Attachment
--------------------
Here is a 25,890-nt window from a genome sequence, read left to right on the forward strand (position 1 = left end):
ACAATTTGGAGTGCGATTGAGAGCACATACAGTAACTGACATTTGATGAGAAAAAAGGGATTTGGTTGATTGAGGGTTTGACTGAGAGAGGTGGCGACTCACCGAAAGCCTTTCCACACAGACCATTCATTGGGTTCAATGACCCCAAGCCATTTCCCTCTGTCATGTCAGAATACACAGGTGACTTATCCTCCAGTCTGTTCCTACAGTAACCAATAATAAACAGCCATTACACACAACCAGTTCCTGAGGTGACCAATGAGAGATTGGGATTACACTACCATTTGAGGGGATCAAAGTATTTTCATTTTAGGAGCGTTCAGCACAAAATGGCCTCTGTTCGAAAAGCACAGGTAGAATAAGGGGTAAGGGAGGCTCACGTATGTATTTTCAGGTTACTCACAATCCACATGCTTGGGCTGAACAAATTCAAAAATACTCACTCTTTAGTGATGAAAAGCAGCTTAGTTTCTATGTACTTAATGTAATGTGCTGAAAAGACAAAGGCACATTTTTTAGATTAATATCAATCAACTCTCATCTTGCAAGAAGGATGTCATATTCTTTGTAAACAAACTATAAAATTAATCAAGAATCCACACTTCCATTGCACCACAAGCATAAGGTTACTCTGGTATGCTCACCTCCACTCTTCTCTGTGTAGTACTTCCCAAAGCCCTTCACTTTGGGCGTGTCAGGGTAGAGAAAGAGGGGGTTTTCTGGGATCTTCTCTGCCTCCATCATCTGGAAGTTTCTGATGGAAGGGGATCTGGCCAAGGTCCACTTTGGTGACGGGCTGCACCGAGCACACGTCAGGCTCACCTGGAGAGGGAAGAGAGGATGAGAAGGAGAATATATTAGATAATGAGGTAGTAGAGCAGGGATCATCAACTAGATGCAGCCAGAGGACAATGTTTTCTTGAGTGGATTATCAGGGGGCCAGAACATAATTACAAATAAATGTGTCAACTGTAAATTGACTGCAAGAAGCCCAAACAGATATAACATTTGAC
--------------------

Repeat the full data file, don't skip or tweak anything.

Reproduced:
Here is a 25,890-nt window from a genome sequence, read left to right on the forward strand (position 1 = left end):
ACAATTTGGAGTGCGATTGAGAGCACATACAGTAACTGACATTTGATGAGAAAAAAGGGATTTGGTTGATTGAGGGTTTGACTGAGAGAGGTGGCGACTCACCGAAAGCCTTTCCACACAGACCATTCATTGGGTTCAATGACCCCAAGCCATTTCCCTCTGTCATGTCAGAATACACAGGTGACTTATCCTCCAGTCTGTTCCTACAGTAACCAATAATAAACAGCCATTACACACAACCAGTTCCTGAGGTGACCAATGAGAGATTGGGATTACACTACCATTTGAGGGGATCAAAGTATTTTCATTTTAGGAGCGTTCAGCACAAAATGGCCTCTGTTCGAAAAGCACAGGTAGAATAAGGGGTAAGGGAGGCTCACGTATGTATTTTCAGGTTACTCACAATCCACATGCTTGGGCTGAACAAATTCAAAAATACTCACTCTTTAGTGATGAAAAGCAGCTTAGTTTCTATGTACTTAATGTAATGTGCTGAAAAGACAAAGGCACATTTTTTAGATTAATATCAATCAACTCTCATCTTGCAAGAAGGATGTCATATTCTTTGTAAACAAACTATAAAATTAATCAAGAATCCACACTTCCATTGCACCACAAGCATAAGGTTACTCTGGTATGCTCACCTCCACTCTTCTCTGTGTAGTACTTCCCAAAGCCCTTCACTTTGGGCGTGTCAGGGTAGAGAAAGAGGGGGTTTTCTGGGATCTTCTCTGCCTCCATCATCTGGAAGTTTCTGATGGAAGGGGATCTGGCCAAGGTCCACTTTGGTGACGGGCTGCACCGAGCACACGTCAGGCTCACCTGGAGAGGGAAGAGAGGATGAGAAGGAGAATATATTAGATAATGAGGTAGTAGAGCAGGGATCATCAACTAGATGCAGCCAGAGGACAATGTTTTCTTGAGTGGATTATCAGGGGGCCAGAACATAATTACAAATAAATGTGTCAACTGTAAATTGACTGCAAGAAGCCCAAACAGATATAACATTTGAC